• According to the chairman of the coalition party SaS and the Minister of Economy Richard Sulik It means the result of the biggest loss in OLaNO’s political career. “And he was defeated not only by his favorite coalition partner, but also by his own lawmakers. They will never be able to talk about the fight against corruption again,” Sulík wrote on Facebook.

Widespread prosecution

The Prosecutor’s Office asked for parliamentary approval so that Fico can file a lawsuit to be tried in custody. Prosecutors say Fico may have sought to influence witnesses or otherwise hinder investigations. Prosecutor Fica wanted to remain in detention pending all interrogations, possibly until the end of May. The extension of the parliamentary debate thus played out in favor of the former prime minister.

In Slovakia, parliamentary immunity is limited to ten years. Members may be prosecuted for misdemeanors or crimes without the consent of parliament. However, this is necessary for detention.

The prosecution can prosecute Fica, but only widely, thanks to parliamentary immunity.

Robert Fico has repeatedly described his prosecution as a political revenge and an attempt to liquidate the opposition.

14 days ago, a National Crime Agency investigator charged Fica with a variety of crimes, including forming a criminal group, abuse of power by a public official, and other crimes. Robert Kaliňák, Fico’s former interior minister, is also indicted in a case called Soumrak (the Smer party is located on Soumračná Street in Bratislava).

Among the defendants is the well-known lawyer Marek Para, who represents people associated with the Direction and, for example, the gangster Marian Kočner. Kaliňák and Para are currently in custody – neither are members of parliament.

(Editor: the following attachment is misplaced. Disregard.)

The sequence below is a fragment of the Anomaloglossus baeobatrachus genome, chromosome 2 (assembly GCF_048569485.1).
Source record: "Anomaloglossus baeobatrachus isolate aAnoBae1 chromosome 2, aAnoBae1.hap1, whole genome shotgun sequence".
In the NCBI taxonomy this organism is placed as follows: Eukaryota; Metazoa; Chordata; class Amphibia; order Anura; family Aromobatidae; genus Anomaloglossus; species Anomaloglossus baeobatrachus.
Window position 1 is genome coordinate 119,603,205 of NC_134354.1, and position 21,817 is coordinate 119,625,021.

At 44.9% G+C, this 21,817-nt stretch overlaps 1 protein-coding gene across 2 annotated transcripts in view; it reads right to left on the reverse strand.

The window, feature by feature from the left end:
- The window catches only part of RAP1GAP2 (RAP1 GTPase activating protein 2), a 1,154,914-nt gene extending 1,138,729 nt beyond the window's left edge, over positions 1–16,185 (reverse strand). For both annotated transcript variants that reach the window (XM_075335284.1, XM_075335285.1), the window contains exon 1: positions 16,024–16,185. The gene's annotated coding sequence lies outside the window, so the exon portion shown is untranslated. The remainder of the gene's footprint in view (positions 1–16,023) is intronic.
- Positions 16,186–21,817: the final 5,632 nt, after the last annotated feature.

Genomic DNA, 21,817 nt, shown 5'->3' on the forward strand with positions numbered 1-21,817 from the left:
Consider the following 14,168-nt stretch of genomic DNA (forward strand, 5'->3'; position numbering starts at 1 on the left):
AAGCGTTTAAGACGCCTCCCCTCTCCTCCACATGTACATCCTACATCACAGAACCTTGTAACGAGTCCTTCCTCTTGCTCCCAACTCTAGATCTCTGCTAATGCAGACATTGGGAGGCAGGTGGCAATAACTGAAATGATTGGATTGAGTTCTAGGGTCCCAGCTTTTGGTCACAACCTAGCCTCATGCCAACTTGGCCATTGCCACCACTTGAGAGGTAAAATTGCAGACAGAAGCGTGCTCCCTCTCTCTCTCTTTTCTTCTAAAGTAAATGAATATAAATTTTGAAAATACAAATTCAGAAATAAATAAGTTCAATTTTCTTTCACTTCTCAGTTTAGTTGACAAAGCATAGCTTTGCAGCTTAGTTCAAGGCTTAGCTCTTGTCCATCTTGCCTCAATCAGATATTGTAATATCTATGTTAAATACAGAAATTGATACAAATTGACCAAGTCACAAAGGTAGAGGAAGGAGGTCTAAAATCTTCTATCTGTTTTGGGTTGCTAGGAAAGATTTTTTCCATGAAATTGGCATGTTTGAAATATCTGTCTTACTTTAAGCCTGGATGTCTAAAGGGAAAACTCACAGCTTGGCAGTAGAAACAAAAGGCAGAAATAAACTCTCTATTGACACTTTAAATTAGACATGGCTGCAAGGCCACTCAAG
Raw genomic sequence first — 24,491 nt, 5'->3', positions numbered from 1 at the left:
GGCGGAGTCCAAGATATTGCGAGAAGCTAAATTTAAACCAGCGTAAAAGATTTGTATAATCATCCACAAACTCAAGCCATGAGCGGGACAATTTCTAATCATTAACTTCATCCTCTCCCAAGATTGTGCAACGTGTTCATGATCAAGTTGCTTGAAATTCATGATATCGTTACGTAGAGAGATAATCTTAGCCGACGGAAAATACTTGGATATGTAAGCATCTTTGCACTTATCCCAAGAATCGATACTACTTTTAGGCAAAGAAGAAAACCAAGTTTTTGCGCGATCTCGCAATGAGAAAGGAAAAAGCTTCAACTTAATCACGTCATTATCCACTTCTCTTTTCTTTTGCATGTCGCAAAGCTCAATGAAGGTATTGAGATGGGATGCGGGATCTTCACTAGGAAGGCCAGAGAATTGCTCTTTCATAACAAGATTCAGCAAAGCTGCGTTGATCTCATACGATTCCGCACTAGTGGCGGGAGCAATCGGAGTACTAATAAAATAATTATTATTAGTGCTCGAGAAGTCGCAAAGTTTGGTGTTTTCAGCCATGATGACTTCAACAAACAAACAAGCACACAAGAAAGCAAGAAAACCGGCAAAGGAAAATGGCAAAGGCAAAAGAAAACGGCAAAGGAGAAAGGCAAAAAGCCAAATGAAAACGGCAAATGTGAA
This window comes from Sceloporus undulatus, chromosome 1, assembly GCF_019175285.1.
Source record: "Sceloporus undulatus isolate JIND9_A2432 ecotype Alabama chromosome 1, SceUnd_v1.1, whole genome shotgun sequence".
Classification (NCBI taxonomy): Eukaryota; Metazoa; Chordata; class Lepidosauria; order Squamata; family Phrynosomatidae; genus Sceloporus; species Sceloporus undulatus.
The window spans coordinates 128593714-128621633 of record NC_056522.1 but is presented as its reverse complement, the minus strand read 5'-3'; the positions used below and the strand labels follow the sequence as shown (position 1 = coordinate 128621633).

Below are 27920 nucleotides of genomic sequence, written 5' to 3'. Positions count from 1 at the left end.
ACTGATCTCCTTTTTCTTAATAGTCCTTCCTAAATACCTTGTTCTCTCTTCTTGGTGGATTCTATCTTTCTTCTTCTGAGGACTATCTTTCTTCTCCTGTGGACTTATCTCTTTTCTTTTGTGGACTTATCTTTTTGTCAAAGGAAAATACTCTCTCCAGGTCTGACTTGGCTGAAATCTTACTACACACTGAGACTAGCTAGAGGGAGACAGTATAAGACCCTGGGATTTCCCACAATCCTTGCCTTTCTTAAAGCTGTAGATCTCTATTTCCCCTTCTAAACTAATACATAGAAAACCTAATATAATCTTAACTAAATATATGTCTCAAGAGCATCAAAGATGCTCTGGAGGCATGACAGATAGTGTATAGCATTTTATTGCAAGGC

According to investigators, Fico led the group, which provided compromising materials on possible tax crimes of his political rivals – specifically, the head of the (current government) political movement Ordinary People, Igor Matovic, and former President Andrei Kiska.

The allegations submitted to the Reports List are based on statements from former leaders of the Slovak police and tax administration. These top officials mostly took office during the last decade of Yön’s rule and remained loyal to their political bosses at the time. But under the weight of the investigation, they talked about how they helped protect classified information, which Fico later used to harm rivals, from police and tax filings.

For example, the use of information in election campaigns.

Direction between the three strongest sides

In the five years since Matovič announced “about the base”, Slovak politics have been turned upside down. Fica was forced to resign from community-wide protests after the murder of a journalist, and the party split, resulting in crisis.

Under the weight of the lawsuits, arrests, and suspicions that were beginning to emerge around Fico, the Head of Direction seemed politically entrenched. But the Covid-19 pandemic and the split in the far right meant for him a new political opportunity, which a seasoned politician wisely seized.

Direction’s popularity soared again. In recent months, Smer has moved up around 14 percent to second and third places, alternating with the SaS coalition party. Pellegrini’s Vote would now win the election.

The party, which has a fairly open relationship with Putin’s Russia, has opted for a harsh rhetoric even after the start of the war in Ukraine. Prime Minister Eduard Heger and President Zuzana Čaputová refer to Fico and his colleagues as “warlords” because of Kiev’s Slovak military support.

Source: Seznam Zpravy